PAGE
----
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Monday, October 5, 2015
Terna Gyuse interviews ABDULAI DARAMANI, environment programme officer, Third World Network Africa
- Resource extraction in West Africa has often coincided with environmental degradation and brutal conflict. Activists further charge that the agreements between governments and transnational mining companies do little to benefit local communities.
Yet in 2008, an attempt by the Economic Community of West African States (ECOWAS) to change this by developing a common mining code for the region was unexpectedly challenged by civil society groups.
Third World Network Africa (TWN) was among those opposed, and Abdulai Daramani told IPS that TWN – part of an international coalition engaged in research and advocacy on environment and development issues – supported creating a common code. However, he felt the ECOWAS initiative was premature. In his view, the process blocked citizen involvement – he says development of an inclusive code will only be possible after regional and local consultation and input.
The criticisms had their effect: what is now in place is a convention, a set of broad principles of intent that may form the basis of a future common code. IPS asked Daramani about the challenges of ensuring environmental justice for resource-rich communities in West Africa.
IPS: What are some of the worst examples in the region?
In addition to that we have so many scars of environmental degradation. If you go to Mali, you have the Sadiola mine, which has taken over thousands of hectares of land and deprived communities of access.
You have water problems caused by mining across the entire region. When we come to Guinea, there are also problems with the bauxite industry there where communities’ environments have been degraded. In Nigeria, where apart from oil you also have mining of gold and other minerals taking place, you have severe problems of emission of carbon dioxide into the atmosphere.
So there are environmental, social and economic problems.
IPS: Who is worst affected by mining?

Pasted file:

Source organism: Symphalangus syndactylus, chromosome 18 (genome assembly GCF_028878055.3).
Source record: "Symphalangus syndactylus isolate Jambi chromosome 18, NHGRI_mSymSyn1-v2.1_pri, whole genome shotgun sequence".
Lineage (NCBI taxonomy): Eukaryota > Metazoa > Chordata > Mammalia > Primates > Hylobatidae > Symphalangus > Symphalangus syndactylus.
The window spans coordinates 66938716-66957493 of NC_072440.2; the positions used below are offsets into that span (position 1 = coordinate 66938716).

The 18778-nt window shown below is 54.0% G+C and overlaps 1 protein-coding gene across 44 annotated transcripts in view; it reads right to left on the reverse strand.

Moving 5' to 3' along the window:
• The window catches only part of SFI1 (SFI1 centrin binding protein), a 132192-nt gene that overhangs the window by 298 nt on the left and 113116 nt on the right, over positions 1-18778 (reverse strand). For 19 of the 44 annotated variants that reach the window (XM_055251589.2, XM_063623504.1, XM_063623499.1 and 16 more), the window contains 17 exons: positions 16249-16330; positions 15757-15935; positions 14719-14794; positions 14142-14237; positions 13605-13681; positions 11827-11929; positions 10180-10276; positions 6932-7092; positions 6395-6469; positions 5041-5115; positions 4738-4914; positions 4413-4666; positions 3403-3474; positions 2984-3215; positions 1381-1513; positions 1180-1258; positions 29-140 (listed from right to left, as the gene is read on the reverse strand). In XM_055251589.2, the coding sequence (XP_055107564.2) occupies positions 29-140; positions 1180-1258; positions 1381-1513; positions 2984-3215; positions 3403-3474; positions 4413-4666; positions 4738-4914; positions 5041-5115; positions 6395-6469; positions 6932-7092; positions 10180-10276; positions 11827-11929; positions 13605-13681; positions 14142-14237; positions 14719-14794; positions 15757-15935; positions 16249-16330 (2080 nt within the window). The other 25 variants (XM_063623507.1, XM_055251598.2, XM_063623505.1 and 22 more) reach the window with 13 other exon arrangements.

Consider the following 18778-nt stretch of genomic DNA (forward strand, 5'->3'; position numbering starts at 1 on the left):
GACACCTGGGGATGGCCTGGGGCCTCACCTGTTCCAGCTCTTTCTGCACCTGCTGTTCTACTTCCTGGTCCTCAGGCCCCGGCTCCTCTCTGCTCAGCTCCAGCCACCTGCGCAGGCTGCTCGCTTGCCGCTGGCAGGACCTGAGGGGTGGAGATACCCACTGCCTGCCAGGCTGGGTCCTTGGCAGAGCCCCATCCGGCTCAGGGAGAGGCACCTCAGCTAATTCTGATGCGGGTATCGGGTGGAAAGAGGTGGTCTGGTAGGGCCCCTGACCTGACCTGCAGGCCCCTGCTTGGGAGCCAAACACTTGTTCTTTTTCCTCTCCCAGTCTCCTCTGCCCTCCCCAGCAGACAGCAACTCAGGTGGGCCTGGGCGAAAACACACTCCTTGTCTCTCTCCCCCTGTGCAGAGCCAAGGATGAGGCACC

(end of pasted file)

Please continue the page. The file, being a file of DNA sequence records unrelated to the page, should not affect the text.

AD: Obviously once the community’s rights are violated in terms of access to livelihoods, in terms of access to their dignity, in terms of access to housing, it affects the totality of the nation. But the ones who are exposed to all of these three impacts – social, economic and environmental – are local communities. They are usually located directly by the mines and they receive the day-to-day impact of whatever problems mining generates.
But it is not just the totality of the community, because within the community there are different clusters of social groups. If you take, for example, women, they are the hardest hit because they depend on land. But in terms of compensation, women receive a very, very insignificant portion of the compensation because even though they occupy the land, they don’t own the land.
Then you have traditional authorities, who are a separate interest group when it comes to mining. They are direct beneficiaries of mining in local communities.
IPS: What are some problems with the agreements signed by governments with the transnational companies that dominate mining in Africa?
AD: The main problem is that first of all the agreements tend to lock national governments in, in terms of their capacity to reverse those agreements when they feel cheated. The agreements also tend to block the space for citizens’ engagement in policy or to address some of the problems arising from mining, whether it’s economic or environmental.